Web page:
In 2010, Stanford University graduate Kevin Systrom was working on a multifeatured HTML5 (the markup language that structures content for the web) check-in project on mobile photography, originally called Burbn. He began to build the prototype without any branding elements or design at all, just concentrating on its functionality and usability. After meeting a VC from Baseline Ventures and another from Andreesen Horowitz at a party, Systrom pitched his idea and within two weeks, he had raised a total $500,000 from both.
Systrom recruited a Stanford friend, Mike Krieger, to help him develop the company. Together, they decided to focus exclusively on mobile photos. After developing a prototype of Burbn, they felt the app was too cluttered and overrun with features. One area where the app excelled in was its distinctive feature that confined photos to a square shape. So, they renamed the resulting program Instagram, to conjure the idea of an “instant telegram.”
In December 2010, Instragram announced full photo support and sharing on Foursquare, a location based social networking site for mobile phones, and quickly grew to a million registered users. After the impressive launch of Instagram, Kevin Systrom called on a fellow Stanford University Sigma Nu brother, Adam D’Angelo, former chief technology officer at Facebook. D’Angelo spent 30 minutes on the phone walking Systrom through all the basic things Instagram needed to do in order to get technically backed up. He made it clear that Systrom should spend time talking and getting to know the people around him, because one day, those people could be the ones to “press money into his palm”.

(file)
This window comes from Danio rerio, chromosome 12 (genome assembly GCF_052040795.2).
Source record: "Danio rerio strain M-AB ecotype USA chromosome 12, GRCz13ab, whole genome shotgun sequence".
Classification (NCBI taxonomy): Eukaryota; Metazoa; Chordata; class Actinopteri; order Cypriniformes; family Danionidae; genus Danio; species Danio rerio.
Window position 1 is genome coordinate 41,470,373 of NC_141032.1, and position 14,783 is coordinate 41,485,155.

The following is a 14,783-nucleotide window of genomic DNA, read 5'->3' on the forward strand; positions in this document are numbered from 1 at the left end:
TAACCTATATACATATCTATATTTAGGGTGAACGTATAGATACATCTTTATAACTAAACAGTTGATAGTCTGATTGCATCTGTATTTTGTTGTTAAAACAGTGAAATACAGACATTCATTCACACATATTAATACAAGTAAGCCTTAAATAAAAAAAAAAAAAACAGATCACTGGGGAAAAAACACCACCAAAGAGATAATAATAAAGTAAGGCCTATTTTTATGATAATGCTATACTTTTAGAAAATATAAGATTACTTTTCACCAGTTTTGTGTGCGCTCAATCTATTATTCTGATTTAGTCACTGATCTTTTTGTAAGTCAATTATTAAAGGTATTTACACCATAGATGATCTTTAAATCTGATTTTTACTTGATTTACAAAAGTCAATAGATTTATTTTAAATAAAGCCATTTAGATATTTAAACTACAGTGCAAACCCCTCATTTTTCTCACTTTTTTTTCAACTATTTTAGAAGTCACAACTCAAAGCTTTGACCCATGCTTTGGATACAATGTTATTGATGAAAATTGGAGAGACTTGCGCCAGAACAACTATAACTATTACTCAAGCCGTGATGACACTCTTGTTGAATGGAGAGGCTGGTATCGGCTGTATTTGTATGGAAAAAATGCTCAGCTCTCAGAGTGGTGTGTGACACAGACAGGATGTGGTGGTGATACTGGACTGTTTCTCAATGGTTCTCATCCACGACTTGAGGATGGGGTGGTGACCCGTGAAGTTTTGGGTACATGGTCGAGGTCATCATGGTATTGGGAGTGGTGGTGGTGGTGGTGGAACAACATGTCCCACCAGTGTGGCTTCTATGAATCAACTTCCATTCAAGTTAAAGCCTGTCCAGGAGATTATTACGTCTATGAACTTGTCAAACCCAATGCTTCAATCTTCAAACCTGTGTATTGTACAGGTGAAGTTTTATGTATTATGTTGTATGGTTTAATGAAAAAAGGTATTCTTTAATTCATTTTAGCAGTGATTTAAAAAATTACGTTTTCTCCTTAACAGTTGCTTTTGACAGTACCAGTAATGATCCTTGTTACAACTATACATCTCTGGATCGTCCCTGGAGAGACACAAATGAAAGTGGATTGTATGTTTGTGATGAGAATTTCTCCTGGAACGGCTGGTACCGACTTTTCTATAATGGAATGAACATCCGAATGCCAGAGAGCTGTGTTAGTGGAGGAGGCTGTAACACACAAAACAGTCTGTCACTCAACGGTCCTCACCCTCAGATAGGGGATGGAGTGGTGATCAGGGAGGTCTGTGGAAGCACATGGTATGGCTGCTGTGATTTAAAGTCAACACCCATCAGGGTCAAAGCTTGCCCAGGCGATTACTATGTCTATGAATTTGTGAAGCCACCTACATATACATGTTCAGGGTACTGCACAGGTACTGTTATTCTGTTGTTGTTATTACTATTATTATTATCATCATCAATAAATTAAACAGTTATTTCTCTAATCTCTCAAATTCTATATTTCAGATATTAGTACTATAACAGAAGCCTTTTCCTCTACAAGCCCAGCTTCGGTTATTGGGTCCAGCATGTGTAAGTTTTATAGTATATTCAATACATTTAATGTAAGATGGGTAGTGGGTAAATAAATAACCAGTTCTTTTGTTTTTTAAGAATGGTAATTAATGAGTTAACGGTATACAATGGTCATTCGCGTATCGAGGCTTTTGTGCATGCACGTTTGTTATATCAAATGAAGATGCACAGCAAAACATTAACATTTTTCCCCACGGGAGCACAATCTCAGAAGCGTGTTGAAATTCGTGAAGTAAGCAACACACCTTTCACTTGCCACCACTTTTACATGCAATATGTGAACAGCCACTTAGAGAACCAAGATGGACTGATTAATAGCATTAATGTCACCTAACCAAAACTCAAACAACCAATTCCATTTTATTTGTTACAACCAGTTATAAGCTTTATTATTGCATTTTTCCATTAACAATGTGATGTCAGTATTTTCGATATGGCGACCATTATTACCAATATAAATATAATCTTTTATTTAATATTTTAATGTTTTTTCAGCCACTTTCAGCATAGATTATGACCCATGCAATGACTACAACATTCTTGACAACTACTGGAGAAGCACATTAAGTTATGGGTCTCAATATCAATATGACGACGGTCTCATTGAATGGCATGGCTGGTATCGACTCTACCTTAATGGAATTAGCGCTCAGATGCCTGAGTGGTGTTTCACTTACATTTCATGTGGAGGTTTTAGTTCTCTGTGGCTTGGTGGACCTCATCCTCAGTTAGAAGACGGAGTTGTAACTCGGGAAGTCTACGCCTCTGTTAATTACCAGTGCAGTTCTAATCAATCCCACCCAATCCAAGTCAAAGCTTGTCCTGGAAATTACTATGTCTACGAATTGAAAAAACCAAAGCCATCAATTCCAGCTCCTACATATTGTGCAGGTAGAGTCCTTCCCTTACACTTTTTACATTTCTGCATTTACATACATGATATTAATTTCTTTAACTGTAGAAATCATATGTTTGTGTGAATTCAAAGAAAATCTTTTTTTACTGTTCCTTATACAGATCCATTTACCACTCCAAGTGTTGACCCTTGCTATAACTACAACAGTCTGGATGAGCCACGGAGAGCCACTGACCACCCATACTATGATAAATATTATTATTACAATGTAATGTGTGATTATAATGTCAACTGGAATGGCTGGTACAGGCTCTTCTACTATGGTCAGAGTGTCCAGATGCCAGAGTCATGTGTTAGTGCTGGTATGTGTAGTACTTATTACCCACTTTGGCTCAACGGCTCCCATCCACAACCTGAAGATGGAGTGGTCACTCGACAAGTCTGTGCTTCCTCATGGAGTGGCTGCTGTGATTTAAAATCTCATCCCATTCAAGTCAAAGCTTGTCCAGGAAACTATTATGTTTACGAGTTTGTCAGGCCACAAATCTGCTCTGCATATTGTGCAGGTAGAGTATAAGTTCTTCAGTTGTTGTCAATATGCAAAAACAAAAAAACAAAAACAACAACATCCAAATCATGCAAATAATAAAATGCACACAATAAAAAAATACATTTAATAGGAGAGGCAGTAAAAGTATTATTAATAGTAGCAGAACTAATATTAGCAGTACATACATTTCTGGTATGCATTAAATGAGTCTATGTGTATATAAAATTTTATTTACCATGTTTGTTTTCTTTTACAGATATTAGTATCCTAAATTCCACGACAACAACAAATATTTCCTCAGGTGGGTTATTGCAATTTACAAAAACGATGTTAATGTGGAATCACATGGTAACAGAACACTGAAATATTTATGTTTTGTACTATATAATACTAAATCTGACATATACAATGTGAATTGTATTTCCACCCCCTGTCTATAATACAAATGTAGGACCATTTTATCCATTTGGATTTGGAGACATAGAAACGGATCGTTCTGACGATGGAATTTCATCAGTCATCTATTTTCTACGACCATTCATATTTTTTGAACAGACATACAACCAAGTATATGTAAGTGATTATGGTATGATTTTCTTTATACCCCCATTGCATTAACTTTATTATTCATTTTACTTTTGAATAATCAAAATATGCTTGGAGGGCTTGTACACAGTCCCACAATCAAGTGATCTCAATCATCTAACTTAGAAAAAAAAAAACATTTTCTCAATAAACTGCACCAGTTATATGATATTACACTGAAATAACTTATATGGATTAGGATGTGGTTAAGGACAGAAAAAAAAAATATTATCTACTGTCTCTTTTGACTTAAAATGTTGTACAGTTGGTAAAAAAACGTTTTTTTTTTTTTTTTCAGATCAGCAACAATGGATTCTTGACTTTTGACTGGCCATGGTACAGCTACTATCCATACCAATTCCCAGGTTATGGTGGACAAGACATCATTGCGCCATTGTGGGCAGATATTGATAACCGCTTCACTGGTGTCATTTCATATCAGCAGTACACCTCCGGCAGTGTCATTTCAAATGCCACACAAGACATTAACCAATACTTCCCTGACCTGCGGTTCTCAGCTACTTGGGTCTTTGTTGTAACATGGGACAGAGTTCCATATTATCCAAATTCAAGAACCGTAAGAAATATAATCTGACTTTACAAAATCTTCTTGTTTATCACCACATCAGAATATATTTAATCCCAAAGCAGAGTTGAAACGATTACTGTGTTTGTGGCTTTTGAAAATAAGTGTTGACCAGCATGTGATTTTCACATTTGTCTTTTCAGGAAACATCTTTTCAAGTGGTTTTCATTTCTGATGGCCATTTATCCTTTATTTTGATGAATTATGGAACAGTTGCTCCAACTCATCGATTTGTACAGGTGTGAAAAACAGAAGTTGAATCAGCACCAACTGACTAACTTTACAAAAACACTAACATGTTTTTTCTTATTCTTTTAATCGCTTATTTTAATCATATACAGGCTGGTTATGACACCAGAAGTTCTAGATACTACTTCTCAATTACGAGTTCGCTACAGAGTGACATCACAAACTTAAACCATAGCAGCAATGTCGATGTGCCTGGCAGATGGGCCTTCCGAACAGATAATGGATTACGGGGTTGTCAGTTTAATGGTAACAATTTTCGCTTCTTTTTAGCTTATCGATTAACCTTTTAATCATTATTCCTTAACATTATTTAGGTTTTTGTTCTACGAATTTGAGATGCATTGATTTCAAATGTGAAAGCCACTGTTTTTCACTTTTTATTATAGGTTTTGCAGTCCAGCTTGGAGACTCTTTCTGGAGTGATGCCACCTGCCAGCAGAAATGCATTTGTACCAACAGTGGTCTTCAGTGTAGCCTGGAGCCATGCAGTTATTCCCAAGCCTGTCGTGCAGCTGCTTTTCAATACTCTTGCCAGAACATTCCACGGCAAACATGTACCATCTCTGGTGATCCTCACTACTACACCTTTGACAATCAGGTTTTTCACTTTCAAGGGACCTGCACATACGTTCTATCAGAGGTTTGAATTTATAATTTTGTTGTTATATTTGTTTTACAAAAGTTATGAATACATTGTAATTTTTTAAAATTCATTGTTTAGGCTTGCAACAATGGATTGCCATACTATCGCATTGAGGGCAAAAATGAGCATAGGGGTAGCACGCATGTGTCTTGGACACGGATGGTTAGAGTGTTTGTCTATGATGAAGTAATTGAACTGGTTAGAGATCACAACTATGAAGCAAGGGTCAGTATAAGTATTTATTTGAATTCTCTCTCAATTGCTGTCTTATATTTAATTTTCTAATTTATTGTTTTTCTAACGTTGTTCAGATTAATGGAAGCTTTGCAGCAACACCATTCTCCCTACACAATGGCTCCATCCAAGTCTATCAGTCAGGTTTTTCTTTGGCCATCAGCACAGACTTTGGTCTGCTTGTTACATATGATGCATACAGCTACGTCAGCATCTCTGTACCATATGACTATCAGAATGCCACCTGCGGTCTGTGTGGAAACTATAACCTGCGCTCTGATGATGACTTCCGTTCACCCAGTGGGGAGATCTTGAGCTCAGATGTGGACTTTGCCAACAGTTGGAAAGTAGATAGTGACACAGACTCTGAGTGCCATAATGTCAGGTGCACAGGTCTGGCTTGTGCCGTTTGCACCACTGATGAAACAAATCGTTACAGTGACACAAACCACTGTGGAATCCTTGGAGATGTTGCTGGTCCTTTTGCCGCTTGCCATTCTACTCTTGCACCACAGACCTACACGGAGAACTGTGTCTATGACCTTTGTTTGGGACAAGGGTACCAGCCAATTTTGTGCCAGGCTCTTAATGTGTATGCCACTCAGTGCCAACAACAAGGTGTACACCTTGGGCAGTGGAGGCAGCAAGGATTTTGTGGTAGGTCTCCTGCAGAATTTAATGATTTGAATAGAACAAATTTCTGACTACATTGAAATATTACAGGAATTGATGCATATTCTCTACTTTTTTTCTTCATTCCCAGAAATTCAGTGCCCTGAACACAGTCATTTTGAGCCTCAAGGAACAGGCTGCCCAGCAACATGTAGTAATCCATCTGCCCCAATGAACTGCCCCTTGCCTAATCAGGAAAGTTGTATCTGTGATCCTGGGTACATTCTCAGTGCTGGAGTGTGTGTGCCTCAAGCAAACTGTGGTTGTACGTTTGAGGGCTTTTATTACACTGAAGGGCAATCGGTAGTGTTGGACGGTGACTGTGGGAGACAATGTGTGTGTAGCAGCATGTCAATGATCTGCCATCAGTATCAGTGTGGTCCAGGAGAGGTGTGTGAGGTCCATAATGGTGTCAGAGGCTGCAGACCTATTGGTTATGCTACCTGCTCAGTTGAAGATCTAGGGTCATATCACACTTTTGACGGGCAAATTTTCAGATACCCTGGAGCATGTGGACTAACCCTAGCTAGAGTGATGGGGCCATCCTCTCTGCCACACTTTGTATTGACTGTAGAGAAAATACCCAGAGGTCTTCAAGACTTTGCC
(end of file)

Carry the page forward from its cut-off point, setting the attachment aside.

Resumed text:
In February 2011, Instagram raised $7 million in Series A round, the name typically given to a statup’s first significant round of venture capital funding, from a variety of investors, including Benchmark Capital and serial entrepreneur Jack Dorsey. Instagram grew to 5 million users by June 2011, over 10 million by September, and in April 2012 announced its explosive growth to over 30 million users. All the while Instagram’s extraordinary success grew without any revenue. In the fall of 2011, new reports stated that the company was seeking a $20 million valuation as it planned to go after another round of funding. In April 2012, Sequoia Capital was said to be leading a $50 million funding round for the company, valuing Instagram at $500 million. Then, within that same month, Facebook announced their agreement to acquire Instagram for $1 billion in cash and stock, with plans to keep the company independently managed.
Deborah Perry Piscione has written four bestselling books, is an authority on business innovation and is a popular keynote speaker for important business events.